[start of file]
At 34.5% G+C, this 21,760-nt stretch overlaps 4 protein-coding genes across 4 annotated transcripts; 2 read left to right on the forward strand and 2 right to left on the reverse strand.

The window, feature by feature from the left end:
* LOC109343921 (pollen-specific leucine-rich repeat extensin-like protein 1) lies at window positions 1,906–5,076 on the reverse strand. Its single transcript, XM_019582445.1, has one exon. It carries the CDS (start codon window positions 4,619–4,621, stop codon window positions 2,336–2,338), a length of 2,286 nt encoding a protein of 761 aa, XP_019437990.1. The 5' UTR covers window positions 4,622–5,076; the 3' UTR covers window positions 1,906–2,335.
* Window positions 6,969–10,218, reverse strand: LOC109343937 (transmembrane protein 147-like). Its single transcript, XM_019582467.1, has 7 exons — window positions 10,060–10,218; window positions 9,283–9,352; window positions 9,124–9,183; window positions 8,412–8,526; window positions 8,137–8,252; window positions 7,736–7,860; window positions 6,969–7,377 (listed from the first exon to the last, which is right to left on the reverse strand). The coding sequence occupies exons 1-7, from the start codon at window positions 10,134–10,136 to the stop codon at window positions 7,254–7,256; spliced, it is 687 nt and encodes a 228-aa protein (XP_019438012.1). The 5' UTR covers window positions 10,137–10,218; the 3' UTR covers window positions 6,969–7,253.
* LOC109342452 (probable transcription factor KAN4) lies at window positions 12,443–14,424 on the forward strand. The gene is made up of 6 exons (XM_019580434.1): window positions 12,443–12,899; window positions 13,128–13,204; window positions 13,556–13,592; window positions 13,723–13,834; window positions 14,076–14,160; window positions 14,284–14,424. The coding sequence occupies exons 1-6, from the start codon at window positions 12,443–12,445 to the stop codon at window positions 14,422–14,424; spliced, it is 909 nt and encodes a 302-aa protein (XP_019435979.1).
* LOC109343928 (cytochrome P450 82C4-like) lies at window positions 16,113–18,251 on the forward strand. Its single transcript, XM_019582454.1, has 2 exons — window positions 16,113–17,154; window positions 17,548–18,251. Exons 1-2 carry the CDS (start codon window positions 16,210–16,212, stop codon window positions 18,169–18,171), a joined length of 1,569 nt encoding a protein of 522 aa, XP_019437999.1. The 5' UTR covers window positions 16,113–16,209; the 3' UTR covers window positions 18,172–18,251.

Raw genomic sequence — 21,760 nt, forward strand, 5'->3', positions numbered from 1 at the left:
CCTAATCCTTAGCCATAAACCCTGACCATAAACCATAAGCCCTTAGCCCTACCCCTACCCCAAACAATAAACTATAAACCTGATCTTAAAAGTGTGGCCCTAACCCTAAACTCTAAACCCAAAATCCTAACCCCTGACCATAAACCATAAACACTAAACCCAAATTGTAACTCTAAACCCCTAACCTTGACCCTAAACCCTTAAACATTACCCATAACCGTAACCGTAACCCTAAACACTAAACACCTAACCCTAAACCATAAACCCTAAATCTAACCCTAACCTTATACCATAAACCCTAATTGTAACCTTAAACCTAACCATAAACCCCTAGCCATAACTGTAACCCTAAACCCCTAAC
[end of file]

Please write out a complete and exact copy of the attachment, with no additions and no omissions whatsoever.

At 34.5% G+C, this 21,760-nt stretch overlaps 4 protein-coding genes across 4 annotated transcripts; 2 read left to right on the forward strand and 2 right to left on the reverse strand.

The window, feature by feature from the left end:
* LOC109343921 (pollen-specific leucine-rich repeat extensin-like protein 1) lies at window positions 1,906–5,076 on the reverse strand. Its single transcript, XM_019582445.1, has one exon. It carries the CDS (start codon window positions 4,619–4,621, stop codon window positions 2,336–2,338), a length of 2,286 nt encoding a protein of 761 aa, XP_019437990.1. The 5' UTR covers window positions 4,622–5,076; the 3' UTR covers window positions 1,906–2,335.
* Window positions 6,969–10,218, reverse strand: LOC109343937 (transmembrane protein 147-like). Its single transcript, XM_019582467.1, has 7 exons — window positions 10,060–10,218; window positions 9,283–9,352; window positions 9,124–9,183; window positions 8,412–8,526; window positions 8,137–8,252; window positions 7,736–7,860; window positions 6,969–7,377 (listed from the first exon to the last, which is right to left on the reverse strand). The coding sequence occupies exons 1-7, from the start codon at window positions 10,134–10,136 to the stop codon at window positions 7,254–7,256; spliced, it is 687 nt and encodes a 228-aa protein (XP_019438012.1). The 5' UTR covers window positions 10,137–10,218; the 3' UTR covers window positions 6,969–7,253.
* LOC109342452 (probable transcription factor KAN4) lies at window positions 12,443–14,424 on the forward strand. The gene is made up of 6 exons (XM_019580434.1): window positions 12,443–12,899; window positions 13,128–13,204; window positions 13,556–13,592; window positions 13,723–13,834; window positions 14,076–14,160; window positions 14,284–14,424. The coding sequence occupies exons 1-6, from the start codon at window positions 12,443–12,445 to the stop codon at window positions 14,422–14,424; spliced, it is 909 nt and encodes a 302-aa protein (XP_019435979.1).
* LOC109343928 (cytochrome P450 82C4-like) lies at window positions 16,113–18,251 on the forward strand. Its single transcript, XM_019582454.1, has 2 exons — window positions 16,113–17,154; window positions 17,548–18,251. Exons 1-2 carry the CDS (start codon window positions 16,210–16,212, stop codon window positions 18,169–18,171), a joined length of 1,569 nt encoding a protein of 522 aa, XP_019437999.1. The 5' UTR covers window positions 16,113–16,209; the 3' UTR covers window positions 18,172–18,251.

Raw genomic sequence — 21,760 nt, forward strand, 5'->3', positions numbered from 1 at the left:
CCTAATCCTTAGCCATAAACCCTGACCATAAACCATAAGCCCTTAGCCCTACCCCTACCCCAAACAATAAACTATAAACCTGATCTTAAAAGTGTGGCCCTAACCCTAAACTCTAAACCCAAAATCCTAACCCCTGACCATAAACCATAAACACTAAACCCAAATTGTAACTCTAAACCCCTAACCTTGACCCTAAACCCTTAAACATTACCCATAACCGTAACCGTAACCCTAAACACTAAACACCTAACCCTAAACCATAAACCCTAAATCTAACCCTAACCTTATACCATAAACCCTAATTGTAACCTTAAACCTAACCATAAACCCCTAGCCATAACTGTAACCCTAAACCCCTAAC